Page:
These are very uncertain and contentious times in California. The state’s economic and political turmoil has spawned a flood of potentially far-reaching ballot measures for the 2010 elections, ranging from calling a constitutional convention to overturning the ban on same-sex marriages.
Thirty-seven initiatives have already been cleared for signature-gathering and at last count 44 more were awaiting official title language. Not all will make the ballot; many are virtual duplicates of others and some are just shots in the dark with no chance of qualifying. It’s not inconceivable, however, that voters will face a couple of dozen measures with serious political and financial backing next year, harkening back to the 1980s and 1990s, when the initiative trade was thriving.
How many make it to the ballot will depend, in part, on how a series of bluffs and counter-bluffs play themselves out.
As we have seen in the past, warring interest groups often play political chess by filing rival initiatives that are merely sacrificial pawns.
When auto insurer Mercury General filed an initiative to legalize premium discounts to longtime customers, thus changing Proposition 103, a 1988-vintage auto insurance law, sponsor Consumer Watchdog floated a rival measure broadly attacking insurers’ practices. It appears to be a warning that should Mercury proceed, it and other insurers risk losing more than they would gain.
A more complex version of the game pits public employee unions, especially the powerful California Teachers Association, against business groups.
The unions want to strangle two pending measures, one barring public payroll deductions for political activities (a California version of an Idaho law that recently won Supreme Court blessing) and the other overhauling public worker pensions. But the groups sponsoring the two are immune to direct retaliation. So unions and their allies may be attempting to choke off their money by filing measures that would repeal $2 billion in state tax breaks for business enacted last February, virtually prohibit corporate political contributions and sharply raise property taxes on business.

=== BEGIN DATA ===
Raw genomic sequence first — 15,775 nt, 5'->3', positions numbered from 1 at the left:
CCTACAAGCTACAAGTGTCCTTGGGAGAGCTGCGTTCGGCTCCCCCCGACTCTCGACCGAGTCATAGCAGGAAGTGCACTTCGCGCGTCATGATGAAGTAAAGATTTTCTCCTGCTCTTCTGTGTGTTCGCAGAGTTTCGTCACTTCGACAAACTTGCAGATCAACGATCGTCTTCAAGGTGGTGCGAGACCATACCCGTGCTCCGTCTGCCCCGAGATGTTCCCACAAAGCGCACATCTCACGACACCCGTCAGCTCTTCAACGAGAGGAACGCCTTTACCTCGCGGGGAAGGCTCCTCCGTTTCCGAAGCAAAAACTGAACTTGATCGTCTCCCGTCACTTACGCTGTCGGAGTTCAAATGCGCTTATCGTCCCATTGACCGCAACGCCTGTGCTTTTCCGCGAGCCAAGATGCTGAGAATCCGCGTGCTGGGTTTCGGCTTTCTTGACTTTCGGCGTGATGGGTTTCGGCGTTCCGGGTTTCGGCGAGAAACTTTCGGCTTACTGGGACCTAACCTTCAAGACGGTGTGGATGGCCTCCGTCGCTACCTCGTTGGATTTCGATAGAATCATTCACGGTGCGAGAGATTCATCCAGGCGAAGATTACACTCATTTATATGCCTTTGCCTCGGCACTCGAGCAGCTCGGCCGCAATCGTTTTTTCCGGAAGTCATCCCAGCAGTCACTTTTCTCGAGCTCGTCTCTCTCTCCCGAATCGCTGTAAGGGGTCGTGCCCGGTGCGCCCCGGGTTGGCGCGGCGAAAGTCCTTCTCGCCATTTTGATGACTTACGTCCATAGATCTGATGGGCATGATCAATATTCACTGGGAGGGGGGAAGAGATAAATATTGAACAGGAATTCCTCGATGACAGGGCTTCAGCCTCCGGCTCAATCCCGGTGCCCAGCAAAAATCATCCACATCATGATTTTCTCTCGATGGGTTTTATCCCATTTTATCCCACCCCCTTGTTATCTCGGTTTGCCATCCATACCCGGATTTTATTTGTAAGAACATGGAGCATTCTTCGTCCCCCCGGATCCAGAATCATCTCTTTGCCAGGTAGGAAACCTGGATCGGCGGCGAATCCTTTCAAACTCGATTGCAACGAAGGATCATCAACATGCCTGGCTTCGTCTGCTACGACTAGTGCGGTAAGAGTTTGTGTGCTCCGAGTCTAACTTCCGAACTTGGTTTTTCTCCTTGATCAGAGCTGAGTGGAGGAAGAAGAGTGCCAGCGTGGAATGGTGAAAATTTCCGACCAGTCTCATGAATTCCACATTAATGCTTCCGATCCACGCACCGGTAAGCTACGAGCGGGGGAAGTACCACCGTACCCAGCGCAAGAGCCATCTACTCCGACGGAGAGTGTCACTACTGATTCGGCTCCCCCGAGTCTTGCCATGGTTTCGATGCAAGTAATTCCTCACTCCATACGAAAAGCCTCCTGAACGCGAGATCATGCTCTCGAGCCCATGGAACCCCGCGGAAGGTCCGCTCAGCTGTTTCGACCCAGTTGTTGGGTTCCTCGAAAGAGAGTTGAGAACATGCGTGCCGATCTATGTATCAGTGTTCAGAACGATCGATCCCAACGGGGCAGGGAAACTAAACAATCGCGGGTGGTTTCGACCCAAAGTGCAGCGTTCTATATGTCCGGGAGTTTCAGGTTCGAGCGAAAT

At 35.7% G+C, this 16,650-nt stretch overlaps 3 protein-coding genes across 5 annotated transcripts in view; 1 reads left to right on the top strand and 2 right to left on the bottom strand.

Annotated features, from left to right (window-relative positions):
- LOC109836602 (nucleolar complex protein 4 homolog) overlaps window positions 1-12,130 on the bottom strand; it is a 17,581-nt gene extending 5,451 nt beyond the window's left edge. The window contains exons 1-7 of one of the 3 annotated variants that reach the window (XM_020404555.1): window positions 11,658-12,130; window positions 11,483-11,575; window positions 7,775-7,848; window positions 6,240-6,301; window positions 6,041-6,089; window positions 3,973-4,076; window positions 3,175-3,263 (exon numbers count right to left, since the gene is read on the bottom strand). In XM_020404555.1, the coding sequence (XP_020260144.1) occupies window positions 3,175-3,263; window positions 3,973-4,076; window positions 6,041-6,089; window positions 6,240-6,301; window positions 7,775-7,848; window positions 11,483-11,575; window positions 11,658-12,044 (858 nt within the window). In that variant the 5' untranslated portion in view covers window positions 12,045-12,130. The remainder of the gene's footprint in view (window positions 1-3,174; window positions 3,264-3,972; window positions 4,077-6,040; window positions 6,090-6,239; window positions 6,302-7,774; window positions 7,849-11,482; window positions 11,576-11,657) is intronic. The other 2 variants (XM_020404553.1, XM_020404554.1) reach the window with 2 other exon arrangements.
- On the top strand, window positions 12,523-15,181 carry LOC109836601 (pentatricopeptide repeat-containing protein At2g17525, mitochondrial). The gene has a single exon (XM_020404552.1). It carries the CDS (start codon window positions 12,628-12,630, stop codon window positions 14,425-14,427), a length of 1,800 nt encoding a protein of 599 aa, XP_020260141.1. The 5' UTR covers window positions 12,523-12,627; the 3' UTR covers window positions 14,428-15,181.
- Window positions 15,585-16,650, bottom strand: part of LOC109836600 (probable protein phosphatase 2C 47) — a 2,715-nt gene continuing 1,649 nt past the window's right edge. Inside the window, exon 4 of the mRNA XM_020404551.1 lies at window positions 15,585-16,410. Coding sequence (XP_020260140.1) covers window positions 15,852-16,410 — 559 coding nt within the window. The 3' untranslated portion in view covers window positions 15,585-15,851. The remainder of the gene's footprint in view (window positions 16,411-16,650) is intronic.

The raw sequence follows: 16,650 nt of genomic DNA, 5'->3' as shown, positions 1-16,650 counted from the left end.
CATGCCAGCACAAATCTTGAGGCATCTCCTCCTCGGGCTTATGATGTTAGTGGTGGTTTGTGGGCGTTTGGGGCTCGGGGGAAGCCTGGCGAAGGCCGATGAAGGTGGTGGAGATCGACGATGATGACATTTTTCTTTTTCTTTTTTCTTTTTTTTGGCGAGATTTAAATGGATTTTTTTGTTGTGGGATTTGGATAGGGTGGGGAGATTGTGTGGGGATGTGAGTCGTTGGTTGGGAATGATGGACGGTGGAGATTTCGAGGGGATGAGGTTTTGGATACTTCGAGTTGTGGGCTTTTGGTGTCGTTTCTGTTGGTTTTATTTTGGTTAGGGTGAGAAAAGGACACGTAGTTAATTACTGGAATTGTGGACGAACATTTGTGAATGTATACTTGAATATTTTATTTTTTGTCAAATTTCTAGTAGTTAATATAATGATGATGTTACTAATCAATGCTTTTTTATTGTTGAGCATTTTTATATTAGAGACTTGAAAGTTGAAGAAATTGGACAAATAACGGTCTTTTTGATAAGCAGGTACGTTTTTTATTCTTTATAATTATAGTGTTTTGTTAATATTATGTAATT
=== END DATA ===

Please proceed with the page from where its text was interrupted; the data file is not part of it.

The message appears to be that if major business groups back the campaigns on union political funds or pensions, they would face measures that would cost them many billions of dollars in new taxes and reduce their political clout.
Without multimillion-dollar financing, the union-opposed measures would have little chance of either qualification or voter passage.
Nobody will ever announce how these political chess games turn out. The rival measures will either appear on the ballot or quietly disappear. And even if they do make the ballot, they will either generate serious, well-financed campaigns or will wither and die.
That’s the way the game is played.
Call The Bee’s Dan Walters, (916) 321-1195. Back columns, http://www.sacbee.com/walters